Cinder Volume Back Up Automation 8


In my previous post on OpenStack’s volume backups I gave an overview of Cinder’s Backup service current status and I mentioned that some of the limitations that currently exist could be easily overcome scripting a helper tool. In this post I’m going to explain different options to create such a script and provide one as a sample/reference.

Automate what?

Among current Cinder Backup service limitations these are some things that can be automated:

  • Backup in-use volumes keeping reference to original volume’s ID
  • Scheduled backups
  • Multiple backups/restores at a time
  • Export/Import multiple backup metadata at a time
  • Persist name and description of original volume in restoration

But there is no reason to limit the script to just a fixing tool. In the spirit of the principle of least effort – in the smart way – you should include all features that would automate your frequent tasks and make your daily life easier, like:

  • Backup, as an administrator, your tenants volumes
  • Hide backed up volumes from the tenants
  • Implement backup rotation to keep only last N backups

Implementation options?

Once we have decided what we want to automate we have to look into how we are actually going to do it.

One of the beauties of IT is the broad range of possibilities, we can choose from, to solve any given problem. Usually we’ll pick based on our requisites: time, available resources, knowledge, acceptable results, the environment the solution will be executed in, an so on.

In this particular case there are at least 3 different paths.


Every OpenStack service and extension exposes a REST API to access information and operations on your cloud. So you can use this API to create your script in your preferred language.

Unfortunately Backup API is not documented in the Block Storage current API, so you would need to look at the actual code to figure out how to perform backup, restore, import and export operation.

Using this options means that you will have to do everything yourself, from the request, to error handling and parsing. And don’t forget you would need to manage Keystone’s tokens for your request as well.

If you are thinking about going this path, please don’t! This is a waste of resources, as it requires more time and effort to get results than any of the other options, and there’s so much better things that you could be doing…

2. Cinder client’s CLI

Like the smart people we are, we quickly dismissed reinventing the wheel using REST APIs directly. So our mind will go next to familiar grounds and think of Cinder client’s CLI, after all we use it everyday to manage our cloud and we know it very well, so why not use it to automate our backups?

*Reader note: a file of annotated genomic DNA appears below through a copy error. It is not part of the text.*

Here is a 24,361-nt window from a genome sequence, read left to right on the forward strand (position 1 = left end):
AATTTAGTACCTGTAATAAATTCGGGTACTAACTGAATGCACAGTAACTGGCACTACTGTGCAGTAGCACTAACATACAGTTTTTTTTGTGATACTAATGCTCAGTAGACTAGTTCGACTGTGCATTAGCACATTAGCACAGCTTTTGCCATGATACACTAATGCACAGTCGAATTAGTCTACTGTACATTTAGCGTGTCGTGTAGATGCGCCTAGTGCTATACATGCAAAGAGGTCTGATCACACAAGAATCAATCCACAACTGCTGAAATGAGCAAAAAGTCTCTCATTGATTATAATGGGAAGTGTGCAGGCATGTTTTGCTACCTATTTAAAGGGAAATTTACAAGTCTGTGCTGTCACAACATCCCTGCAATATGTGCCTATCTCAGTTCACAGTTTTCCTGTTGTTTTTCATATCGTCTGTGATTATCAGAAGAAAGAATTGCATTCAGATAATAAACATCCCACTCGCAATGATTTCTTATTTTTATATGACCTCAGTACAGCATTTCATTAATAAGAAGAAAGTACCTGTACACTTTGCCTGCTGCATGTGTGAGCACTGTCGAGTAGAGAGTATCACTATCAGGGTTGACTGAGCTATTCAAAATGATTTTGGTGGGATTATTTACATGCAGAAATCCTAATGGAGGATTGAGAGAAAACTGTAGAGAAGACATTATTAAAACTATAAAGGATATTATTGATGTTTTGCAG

While this is a valid option to use in your automation script as you are at least one level of abstraction above our first option and Cinder client has good online documentation and in the CLI itself. Remember you’ll still have to capture stdout/stderr from your Cinder client CLI calls and parse them for results; which is not a terrible thing but is indeed a bother.

3. Cinder client’s Python API

You may only be familiar with Cinder client’s command line interface, but the client also exposes a robust and feature rich Python API (the cinderclient module) you can use in your Python scripts.

This is actually how Cinder CLI is actually implemented, on top of Python’s module API.

The biggest inconvenience of this option is that since this API is meant for OpenStack’s programmers it is not well documented and you are expected to look at the code, the module’s section or the CLI‘s code, to figure out how to use it.

To be frank, saying that it is not well documented is an understatement, because there’s basically no documentation. But even so, this is the option that makes more sense to me, because you don’t have to bother parsing any stdin/stderr, or call external programs and all the code in the end is Python code instead of a mix of a script language plus calls to a CLI. And that’s why I chose this option to create the sample script.

Sample script

In Vancouver’s Openstack Summit there was a session called Dude, where’s my volume? A guide to storage backup, migration, and replication with OpenStack Cinder that presented an overview of workflows for storage disaster recovery in OpenStack. During this presentation I showcased a script to facilitate backup/restore workflow, and that is the sample script I’ll be talking about.

Currently this script provides following capabilities: